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Trial Underway Testing Suicide-Prevention Nasal Spray

Sad, depressed

(Daniel Reche, Pixabay)

6 July 2021. A clinical trial testing a nasal spray against a placebo to prevent suicide from depression enrolled its first participants considered at high risk of suicide. The trial is conducted by Seelos Therapeutics Inc., based in New York, evaluating its therapy candidate code-named SLS-002.

Suicide, according to Centers for Disease Control and Prevention, is the 10th leading cause of death in the U.S., responsible for more than 47,500 deaths in 2019, an increase of 33 percent since 1999. CDC reports in 2019, more than 12 million people thought about committing suicide, with 3.5 million planning, and 1.4 million attempting a suicide. Depression is considered a factor that increases the risk for suicide. Depression, says CDC, affects 4.7 percent of adults in the U.S., as well as more than nine percent of patients making doctors’ visits and 11 percent of individuals visiting hospital emergency rooms. National Suicide Prevention Hotline: 1-800-273-TALK (1-800-273-8255).

Seelos Therapeutics is a biopharmaceutical company developing treatments for central nervous system and rare diseases. SLS-002 is among the company’s lead products, designed as a therapy for suicide ideation and behavior from depression and post-traumatic stress disorder. The therapy is derived from racemic ketamine, approved and used mainly as an anesthetic, but sometimes prescribed off-label for pain relief and depression. Because of its hallucinogenic, tranquilizing and dissociative effects, ketamine is sometimes abused as a recreational drug.

Single-use fast-acting nasal spray

Ketamine is believed to bind to N-Methyl-D-aspartate, or NMDA receptors, molecules found in synapses, the part of nerve cells that permit sending and receiving of signals. NMDA receptors help keep synapses flexible, which affects memory, learning, and development of the central nervous system. This binding action releases glutamate, a neurotransmitter in the brain and other proteins that help neurons communicate, and also reduce inflammation associated with depression.

Ketamine is usually given as an anesthetic in infusion or injection form. SLS-002 however is formulated and packaged as a single-use fast-acting nasal spray. The clinical trial is enrolling 136 adults diagnosed with major depressive disorder and hospitalized due to high risk of suicide or previous suicide attempts. In the first part of the study, 17 participants tested SLS-002 for signs of adverse effects, but also scores on four standard scales of depression and suicidal thoughts. Findings from that part of the trial, reported by the company and not peer-reviewed, show SLS-002 is well-tolerated with no serious adverse effects from the treatments. Participants also recorded lower scores on the depression and suicidal rating scales after 16 days.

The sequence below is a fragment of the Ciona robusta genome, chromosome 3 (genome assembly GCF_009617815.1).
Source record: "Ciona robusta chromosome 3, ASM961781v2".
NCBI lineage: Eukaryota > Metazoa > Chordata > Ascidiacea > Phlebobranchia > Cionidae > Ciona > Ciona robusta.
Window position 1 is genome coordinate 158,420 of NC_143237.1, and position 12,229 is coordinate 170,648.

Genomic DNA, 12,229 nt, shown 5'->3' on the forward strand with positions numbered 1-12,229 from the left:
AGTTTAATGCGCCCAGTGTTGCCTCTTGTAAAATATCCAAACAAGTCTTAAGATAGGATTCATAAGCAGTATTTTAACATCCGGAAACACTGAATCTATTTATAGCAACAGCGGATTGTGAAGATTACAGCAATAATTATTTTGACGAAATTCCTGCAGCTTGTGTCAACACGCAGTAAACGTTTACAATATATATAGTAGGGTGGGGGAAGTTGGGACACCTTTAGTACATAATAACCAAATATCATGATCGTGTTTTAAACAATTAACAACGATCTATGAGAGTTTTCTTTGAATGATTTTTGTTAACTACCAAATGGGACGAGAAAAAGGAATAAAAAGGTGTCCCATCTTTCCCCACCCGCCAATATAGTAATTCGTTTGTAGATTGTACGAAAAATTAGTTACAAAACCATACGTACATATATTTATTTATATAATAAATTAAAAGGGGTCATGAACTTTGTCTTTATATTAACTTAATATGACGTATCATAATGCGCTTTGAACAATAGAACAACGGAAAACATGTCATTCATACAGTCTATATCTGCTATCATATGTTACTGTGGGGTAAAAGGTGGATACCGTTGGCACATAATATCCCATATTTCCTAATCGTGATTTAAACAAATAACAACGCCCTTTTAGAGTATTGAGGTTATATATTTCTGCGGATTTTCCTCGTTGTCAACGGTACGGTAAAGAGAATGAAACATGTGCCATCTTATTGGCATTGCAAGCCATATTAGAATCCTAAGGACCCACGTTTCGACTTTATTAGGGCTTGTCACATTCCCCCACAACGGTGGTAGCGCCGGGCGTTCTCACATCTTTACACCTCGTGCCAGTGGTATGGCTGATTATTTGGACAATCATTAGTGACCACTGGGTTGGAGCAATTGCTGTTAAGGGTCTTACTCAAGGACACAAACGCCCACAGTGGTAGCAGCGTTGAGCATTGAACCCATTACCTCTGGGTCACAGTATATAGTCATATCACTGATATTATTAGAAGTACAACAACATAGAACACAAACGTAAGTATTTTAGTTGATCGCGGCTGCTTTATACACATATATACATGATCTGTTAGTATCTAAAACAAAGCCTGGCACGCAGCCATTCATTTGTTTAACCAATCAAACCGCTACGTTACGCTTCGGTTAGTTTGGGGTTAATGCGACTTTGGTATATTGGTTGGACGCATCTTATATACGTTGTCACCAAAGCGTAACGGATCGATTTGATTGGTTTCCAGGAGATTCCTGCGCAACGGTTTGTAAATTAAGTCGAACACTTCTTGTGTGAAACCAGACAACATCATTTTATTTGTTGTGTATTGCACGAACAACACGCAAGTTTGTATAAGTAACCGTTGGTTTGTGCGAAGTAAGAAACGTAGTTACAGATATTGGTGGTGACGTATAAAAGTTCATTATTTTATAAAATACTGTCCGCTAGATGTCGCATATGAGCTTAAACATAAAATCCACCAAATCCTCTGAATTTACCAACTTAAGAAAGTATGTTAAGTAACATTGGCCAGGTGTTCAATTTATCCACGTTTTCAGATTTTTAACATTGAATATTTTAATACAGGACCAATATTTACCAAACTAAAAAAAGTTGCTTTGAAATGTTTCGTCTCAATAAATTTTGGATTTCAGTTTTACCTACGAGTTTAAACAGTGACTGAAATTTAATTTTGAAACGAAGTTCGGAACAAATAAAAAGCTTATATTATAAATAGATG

The second stage of the trial tests SLS-002 against a placebo nasal spray. Participants are randomly assigned to receive standard in-patient care for depression, and either SLS-002 twice a week or a placebo for two weeks. The study team is looking primarily at changes in the Montgomery-Åsberg depression rating scale that measures depression severity on a range of variables, including suicidal thoughts. The researchers are also tracking scores on three other scales of suicidal thoughts.

“SLS-002’s potential to have a rapid onset of efficacy, as was suggested in Part 1 of our study,” says Seelos Therapeutics CEO Raj Mehra in a company statement, “aims to show a benefit as quickly as overnight. This could potentially allow for patients to be discharged sooner in the future and treated as an outpatient.” Mehra adds the company “will continue discussions with the FDA on the regulatory pathway going forward.”

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